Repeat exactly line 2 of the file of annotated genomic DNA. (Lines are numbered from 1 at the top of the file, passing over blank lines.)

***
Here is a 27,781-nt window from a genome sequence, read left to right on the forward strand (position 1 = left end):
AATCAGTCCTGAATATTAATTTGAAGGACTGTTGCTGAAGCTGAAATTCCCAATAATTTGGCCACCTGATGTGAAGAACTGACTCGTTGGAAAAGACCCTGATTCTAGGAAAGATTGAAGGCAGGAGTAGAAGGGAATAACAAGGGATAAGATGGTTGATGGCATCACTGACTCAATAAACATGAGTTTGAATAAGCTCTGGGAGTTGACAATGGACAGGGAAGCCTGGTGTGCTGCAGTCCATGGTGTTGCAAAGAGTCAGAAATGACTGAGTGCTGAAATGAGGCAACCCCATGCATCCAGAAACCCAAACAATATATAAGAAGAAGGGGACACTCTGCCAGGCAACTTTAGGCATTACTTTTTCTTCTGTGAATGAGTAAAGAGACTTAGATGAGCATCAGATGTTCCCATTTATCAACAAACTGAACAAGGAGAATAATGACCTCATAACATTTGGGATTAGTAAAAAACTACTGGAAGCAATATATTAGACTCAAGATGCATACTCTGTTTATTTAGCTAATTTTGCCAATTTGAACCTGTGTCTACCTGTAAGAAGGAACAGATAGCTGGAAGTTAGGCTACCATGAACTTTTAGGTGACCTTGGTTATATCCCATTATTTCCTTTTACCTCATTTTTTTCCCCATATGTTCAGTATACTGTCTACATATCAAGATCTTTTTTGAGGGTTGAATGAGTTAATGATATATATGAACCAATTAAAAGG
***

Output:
AATCAGTCCTGAATATTAATTTGAAGGACTGTTGCTGAAGCTGAAATTCCCAATAATTTGGCCACCTGATGTGAAGAACTGACTCGTTGGAAAAGACCCTGATTCTAGGAAAGATTGAAGGCAGGAGTAGAAGGGAATAACAAGGGATAAGATGGTTGATGGCATCACTGACTCAATAAACATGAGTTTGAATAAGCTCTGGGAGTTGACAATGGACAGGGAAGCCTGGTGTGCTGCAGTCCATGGTGTTGCAAAGAGTCAGAAATGACTGAGTGCTGAAATGAGGCAACCCCATGCATCCAGAAACCCAAACAATATATAAGAAGAAGGGGACACTCTGCCAGGCAACTTTAGGCATTACTTTTTCTTCTGTGAATGAGTAAAGAGACTTAGATGAGCATCAGATGTTCCCATTTATCAACAAACTGAACAAGGAGAATAATGACCTCATAACATTTGGGATTAGTAAAAAACTACTGGAAGCAATATATTAGACTCAAGATGCATACTCTGTTTATTTAGCTAATTTTGCCAATTTGAACCTGTGTCTACCTGTAAGAAGGAACAGATAGCTGGAAGTTAGGCTACCATGAACTTTTAGGTGACCTTGGTTATATCCCATTATTTCCTTTTACCTCATTTTTTTCCCCATATGTTCAGTATACTGTCTACATATCAAGATCTTTTTTGAGGGTTGAATGAGTTAATGATATATATGAACCAATTAAAAGG